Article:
Credit: Oxfam

Is there room on the broom for young women?

Active citizenship, Gender, Youth Leave a Comment

For International Youth Day Sharon Settecasse looks at what lessons the development sector, and especially those working with young women, could take from the popular children’s book, ‘Room on the Broom’.

Oxfam International Youth Partnerships Gender Justice Project, Tunisia. Credit: Lauren Robertson/Oxfam Australia

Oxfam International Youth Partnerships Gender Justice Project, Tunisia. Credit: Lauren Robertson/Oxfam Australia

Room on the Broom is a children’s book packed with lessons for children, and, as it turns out, for the development sector. It is story of a witch who, whilst flying on her broom with her cat, is joined by some unusual passengers – a dog, a frog and a bird. When the broom breaks they all fall to the ground and a dragon arrives demanding ‘witch and chips’ for dinner. Together, the broom’s passengers, now covered in mud, stand on each other’s shoulders to scare off the giant adversity. The witch then magics up a new broom to comfortably accommodate all her unusual passengers and off they go into a more secure future.

She is willing to transform power structures to enable participation, and is determined to continue leading despite being confronted by age-old adversities
Throughout the book, the witch role models behaviour that demonstrates her capacity to see the unique strengths and skills in unusual suspects. She is willing to transform power structures (her broom) to enable participation, and is determined to continue leading despite being confronted by age-old adversities.

From the beginning, the witch, as leader with power, values each unusual passenger for the strengths they bring, prompting her to invite them to join her. In development strategies are often designed towards young women’s “empowerment” or “leadership” through capacity building, training and awareness raising. Although crucial to a young person’s meaningful participation, evidence shows that this alone, does not lead to transformative change. We know that young people, especially young women, are usually left out of decision-making spaces and excluded from economic opportunities. Role-models can champion and mentor young women to feel confident and capable of participating in these spaces. Oxfam’s youth manifesto reflects young people’s commitment to building ‘a fair, just and sustainable society.’

positive female role models as well as male role models are important for young women to look up to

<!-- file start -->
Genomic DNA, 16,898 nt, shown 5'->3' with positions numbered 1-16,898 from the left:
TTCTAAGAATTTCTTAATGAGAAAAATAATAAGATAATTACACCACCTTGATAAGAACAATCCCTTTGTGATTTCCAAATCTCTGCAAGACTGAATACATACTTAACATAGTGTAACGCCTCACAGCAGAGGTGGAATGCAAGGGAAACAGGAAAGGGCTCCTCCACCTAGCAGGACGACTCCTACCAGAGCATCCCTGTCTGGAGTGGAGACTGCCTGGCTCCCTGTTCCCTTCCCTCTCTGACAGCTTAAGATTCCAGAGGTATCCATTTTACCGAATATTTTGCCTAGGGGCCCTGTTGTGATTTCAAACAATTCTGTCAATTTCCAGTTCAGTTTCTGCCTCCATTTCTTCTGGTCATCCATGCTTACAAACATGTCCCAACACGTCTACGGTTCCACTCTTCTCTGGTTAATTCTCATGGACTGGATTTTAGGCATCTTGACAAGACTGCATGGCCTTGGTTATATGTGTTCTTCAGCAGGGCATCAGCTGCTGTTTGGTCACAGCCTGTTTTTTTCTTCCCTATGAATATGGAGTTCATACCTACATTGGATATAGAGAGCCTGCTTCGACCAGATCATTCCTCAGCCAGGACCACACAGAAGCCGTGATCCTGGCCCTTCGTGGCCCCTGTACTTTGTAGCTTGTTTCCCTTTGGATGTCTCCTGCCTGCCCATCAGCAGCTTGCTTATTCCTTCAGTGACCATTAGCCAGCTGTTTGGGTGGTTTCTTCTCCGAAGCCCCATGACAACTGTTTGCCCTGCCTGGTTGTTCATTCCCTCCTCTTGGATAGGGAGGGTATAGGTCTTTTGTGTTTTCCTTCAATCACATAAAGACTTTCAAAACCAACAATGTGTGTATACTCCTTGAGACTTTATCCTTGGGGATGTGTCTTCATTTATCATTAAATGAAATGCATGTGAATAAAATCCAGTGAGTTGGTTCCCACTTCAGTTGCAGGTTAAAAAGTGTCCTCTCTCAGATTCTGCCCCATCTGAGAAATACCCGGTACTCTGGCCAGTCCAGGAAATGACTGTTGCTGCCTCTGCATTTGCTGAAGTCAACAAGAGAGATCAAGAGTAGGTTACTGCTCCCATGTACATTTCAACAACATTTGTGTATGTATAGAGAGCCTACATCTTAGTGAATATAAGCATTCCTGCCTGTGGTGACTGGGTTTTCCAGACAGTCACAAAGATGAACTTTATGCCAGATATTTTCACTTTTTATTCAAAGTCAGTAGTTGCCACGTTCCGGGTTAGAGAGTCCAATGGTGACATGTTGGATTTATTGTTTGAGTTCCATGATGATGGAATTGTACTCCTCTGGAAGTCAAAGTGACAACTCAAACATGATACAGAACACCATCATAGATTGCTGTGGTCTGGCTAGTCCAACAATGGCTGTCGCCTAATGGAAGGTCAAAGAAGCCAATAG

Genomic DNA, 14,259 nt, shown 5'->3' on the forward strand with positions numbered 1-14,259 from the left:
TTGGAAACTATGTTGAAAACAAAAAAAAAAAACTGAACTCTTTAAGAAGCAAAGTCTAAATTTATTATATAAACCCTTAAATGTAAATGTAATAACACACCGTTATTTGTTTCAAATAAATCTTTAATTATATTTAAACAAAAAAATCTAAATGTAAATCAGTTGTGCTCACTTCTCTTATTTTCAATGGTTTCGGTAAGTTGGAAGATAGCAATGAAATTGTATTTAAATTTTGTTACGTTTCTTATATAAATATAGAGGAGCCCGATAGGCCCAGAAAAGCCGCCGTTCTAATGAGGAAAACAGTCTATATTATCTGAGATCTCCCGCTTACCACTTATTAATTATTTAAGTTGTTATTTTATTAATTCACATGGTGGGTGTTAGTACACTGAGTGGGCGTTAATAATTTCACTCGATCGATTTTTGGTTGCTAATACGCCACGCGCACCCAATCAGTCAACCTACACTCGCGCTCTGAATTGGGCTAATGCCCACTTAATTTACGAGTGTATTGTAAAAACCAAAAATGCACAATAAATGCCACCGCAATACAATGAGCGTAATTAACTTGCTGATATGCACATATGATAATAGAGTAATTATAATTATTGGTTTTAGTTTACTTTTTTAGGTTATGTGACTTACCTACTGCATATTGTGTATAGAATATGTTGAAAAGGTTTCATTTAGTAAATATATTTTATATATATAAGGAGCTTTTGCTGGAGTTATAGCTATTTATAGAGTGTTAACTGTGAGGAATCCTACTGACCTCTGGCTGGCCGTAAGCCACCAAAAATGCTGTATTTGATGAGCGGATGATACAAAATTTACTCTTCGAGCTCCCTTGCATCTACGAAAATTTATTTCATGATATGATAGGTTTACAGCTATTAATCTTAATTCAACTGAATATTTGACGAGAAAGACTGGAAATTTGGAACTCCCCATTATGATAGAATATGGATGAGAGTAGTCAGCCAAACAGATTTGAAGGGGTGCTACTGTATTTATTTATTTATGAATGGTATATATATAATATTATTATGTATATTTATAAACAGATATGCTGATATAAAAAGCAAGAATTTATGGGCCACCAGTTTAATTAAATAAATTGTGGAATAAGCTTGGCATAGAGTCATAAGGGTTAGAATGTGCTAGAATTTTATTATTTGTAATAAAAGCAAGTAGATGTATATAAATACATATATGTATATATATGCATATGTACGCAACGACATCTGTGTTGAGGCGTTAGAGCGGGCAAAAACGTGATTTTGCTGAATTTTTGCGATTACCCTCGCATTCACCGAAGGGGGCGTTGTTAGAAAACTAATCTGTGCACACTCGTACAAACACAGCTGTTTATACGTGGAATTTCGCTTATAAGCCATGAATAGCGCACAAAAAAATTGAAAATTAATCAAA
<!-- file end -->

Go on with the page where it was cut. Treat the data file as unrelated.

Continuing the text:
Throughout the book, the witch role models the behaviour that inspires her passengers. Research has shown that positive female role models as well as male role models are important for young women to look up to. In India in 1993, the Panchayati Raj act, was introduced, which required village councils to reserve one-third of their seats and council leader positions, for women. Iris Bohnet cites ‘the act of seeing women lead increased women’s self-confidence and their willingness to compete in male-dominated domains, and it changed men’s and women’s beliefs about what an effective leader looked like.’

Not all women in leadership are automatically role models for all young women. One person cannot be a representative of everyone, however, having a diverse range of role models in different aspects of a young woman’s life is important – families, communities, political spheres, at work and in social and cultural spaces.

Another aspect is the number of visible role models. Felogene Anumo and Valérie Bah write; ‘One of the functions of patriarchy is to erase women and gender nonconforming people from historical records… Spaces like the African Feminist Forum (AFF) have created opportunities for feminists from across Africa and its diaspora to connect and learn from one another, including the giants on whose shoulders we stand.’

Today, young women are more educated, more connected through social media and mobile phone technology and have more access to information including stories of people who show them what is possible. From seeing Beyoncé performing in front of the word Feminist, Mallala Yousafzai speaking at the United Nations, or reading Chin Sokunthor’s story , a female farmer from Cambodia fighting to protect the Mekong River.

This International Youth Day as Oxfam celebrates the vibrancy, skills and drive of young women we should keep in mind the need for bold role models to inspire young women to pursue their dreams.

So the answer is yes, there is room on the broom for young women. The end.

Author
Sharon Settecasse

Sharon Settecasse

Sharon Settecasse is Oxfam Australia’s Youth Engagement Adviser. She is inspired by the young people, especially the young women, she sees fighting for a fair, just and sustainable society.